This is a critical, however often poorly performed and underappreciated step. The entire oral cavity must be systematically evaluated using both visual and tactile senses. Careful visual examination should be performed during the periodontal evaluation. The periodontal probe should be inserted at six spots around EVERY tooth to identify periodontal pockets. This is performed by gently inserting the probe into the pocket until it stops and then “walking” the instrument around the tooth. The normal sulcal depth in a dog is 0-3 mm, and a cat is 0-0.5 mm. All abnormal findings must be recorded on the dental chart. Dental charting should be performed 4-handed. This means that one person evaluates the mouth and calls out pathology to the assistant who records it on the chart. Using the modified triadan system will greatly increase efficiency of this step. Dental charts must be of sufficient size to allow for accurate placement of pathology. The minimum size for an acceptable dental chart is 1/3 of a page, however veterinary dentists use full page charts. Samples of these may be downloaded at www.vetdentalrad.com/educationaldownloads.
Step 8: Dental radiographs:
Dental radiographs should be performed of ANY pathology noted on dental exam. This includes any periodontal pocket which is larger than normal, fractured or chipped teeth, masses, swellings, or missing teeth. Dental radiographs are a critical aid in the evaluation of dental pathology. Help is available for any questionable cases at www.vetdentalrad.com.
Step 9: Treatment planning
The practitioner, utilizing all available information (visual, tactile, and radiographic) then decides on appropriate therapy. Additionally, the prudent veterinarian will keep in mind the patient as a whole, the owner’s wishes and willingness to perform homecare, and necessary follow-up. Following the creation of a dental plan for the patient, an estimate is created and the client contacted for consent.
Step 9 (a): Additional therapies
Based on the oral examination and client wishes, any additional therapy is performed. If this is extensive and would result in a long anesthesia or the practitioner to be unduly rushed, rescheduling the remainder of the work is an acceptable alternative. There are numerous possibilities for this (including referral), and the reader is directed not only to the extractions and composite bonding articles in this issue as well as to texts or hands-on labs for more information on these procedures. In this issue we will only cover periodontal therapy (see below).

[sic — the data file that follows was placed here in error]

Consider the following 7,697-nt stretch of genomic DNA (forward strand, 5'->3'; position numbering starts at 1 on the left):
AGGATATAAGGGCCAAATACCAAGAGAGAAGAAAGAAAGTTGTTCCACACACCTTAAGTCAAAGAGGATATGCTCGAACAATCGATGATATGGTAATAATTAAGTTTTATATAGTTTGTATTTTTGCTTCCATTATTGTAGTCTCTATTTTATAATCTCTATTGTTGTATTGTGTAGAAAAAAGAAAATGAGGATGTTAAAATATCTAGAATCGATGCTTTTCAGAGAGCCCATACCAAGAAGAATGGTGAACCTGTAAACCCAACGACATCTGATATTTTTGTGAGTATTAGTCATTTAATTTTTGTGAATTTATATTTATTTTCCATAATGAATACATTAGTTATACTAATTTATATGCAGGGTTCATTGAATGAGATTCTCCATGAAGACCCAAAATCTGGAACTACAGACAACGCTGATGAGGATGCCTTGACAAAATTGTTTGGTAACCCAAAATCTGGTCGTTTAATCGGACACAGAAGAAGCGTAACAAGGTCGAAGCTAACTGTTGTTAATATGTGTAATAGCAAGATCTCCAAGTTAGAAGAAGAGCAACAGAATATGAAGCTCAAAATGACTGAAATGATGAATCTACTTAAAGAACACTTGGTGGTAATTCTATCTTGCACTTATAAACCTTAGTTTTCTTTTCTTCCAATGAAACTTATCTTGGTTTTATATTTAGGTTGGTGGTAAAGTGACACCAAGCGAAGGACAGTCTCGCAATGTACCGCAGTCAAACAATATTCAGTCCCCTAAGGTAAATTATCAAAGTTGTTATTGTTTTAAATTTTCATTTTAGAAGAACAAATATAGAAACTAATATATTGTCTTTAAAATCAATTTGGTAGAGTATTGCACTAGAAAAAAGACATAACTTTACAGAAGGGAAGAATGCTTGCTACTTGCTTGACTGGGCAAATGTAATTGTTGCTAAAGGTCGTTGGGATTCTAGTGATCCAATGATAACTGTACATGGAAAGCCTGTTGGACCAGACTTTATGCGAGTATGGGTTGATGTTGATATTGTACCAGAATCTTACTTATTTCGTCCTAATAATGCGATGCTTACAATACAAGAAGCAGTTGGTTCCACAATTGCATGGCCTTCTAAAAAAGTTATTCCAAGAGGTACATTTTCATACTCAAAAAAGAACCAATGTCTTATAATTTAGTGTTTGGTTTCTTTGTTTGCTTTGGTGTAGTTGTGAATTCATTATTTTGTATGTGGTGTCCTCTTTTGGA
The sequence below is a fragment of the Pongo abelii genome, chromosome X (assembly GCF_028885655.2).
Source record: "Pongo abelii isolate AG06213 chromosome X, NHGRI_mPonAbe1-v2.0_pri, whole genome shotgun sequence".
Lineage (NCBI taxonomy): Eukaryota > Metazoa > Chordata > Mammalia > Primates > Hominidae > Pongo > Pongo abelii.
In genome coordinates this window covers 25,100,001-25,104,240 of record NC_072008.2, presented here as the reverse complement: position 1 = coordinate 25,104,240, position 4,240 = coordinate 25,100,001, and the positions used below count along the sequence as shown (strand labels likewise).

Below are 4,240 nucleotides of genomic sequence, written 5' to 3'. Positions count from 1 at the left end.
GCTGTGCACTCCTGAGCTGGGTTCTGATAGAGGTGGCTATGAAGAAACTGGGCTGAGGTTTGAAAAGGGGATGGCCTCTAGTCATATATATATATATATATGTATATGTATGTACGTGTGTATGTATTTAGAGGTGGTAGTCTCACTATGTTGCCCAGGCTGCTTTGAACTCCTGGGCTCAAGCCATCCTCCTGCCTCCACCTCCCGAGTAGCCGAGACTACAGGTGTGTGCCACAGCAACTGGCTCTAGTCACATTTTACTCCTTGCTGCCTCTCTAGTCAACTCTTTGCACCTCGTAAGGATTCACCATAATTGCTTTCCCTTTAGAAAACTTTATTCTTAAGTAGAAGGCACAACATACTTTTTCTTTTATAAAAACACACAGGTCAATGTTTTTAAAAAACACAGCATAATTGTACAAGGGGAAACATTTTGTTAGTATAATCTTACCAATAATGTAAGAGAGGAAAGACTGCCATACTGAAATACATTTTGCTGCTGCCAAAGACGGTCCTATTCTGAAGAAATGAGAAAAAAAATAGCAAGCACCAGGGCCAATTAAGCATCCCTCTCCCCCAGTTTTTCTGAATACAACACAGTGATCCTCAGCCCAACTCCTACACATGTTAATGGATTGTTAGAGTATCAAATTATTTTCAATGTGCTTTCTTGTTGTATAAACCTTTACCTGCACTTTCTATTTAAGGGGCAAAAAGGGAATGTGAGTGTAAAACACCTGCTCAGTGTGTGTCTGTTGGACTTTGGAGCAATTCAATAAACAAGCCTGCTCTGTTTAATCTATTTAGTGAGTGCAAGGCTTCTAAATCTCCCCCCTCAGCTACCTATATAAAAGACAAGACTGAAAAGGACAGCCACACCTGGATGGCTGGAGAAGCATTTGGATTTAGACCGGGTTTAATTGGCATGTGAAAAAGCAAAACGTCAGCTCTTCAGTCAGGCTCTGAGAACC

Step 9 (b): Barrier Sealant (Oravet)
A barrier sealant has recently been introduced as a means to decrease plaque and calculus accumulation. This is a waxy sealant that has been proven clinically to decrease plaque and calculus. While it has not been proven to decrease gingivitis and therefore periodontal disease, due to its placement at and below the gingival margin, it should theoretically work. Following a prophylaxis, the teeth are dried and then the product is applied. Following this, the client applies the home version on a weekly basis.
Step 10: Client education
The post-surgical release is an important step in periodontal therapy. Use this opportunity to go over radiographs (and pictures if available) with the client. This will not only re-enforce your findings and treatment, it will also allow you to discuss periodontal disease. This discussion should not only include immediate post-operative instructions; but also cover periodontal disease and long term periodontal care.
This is a very important part of periodontal therapy. A recent study has shown that periodontal pockets are reinfected within 2 weeks of a prophylaxis if homecare is not performed. Therefore, homecare must be discussed with each client following a prophylaxis.
There are two divisions of homecare active and passive. They both can be effective if performed correctly, however active homecare is still the gold standard in homecare.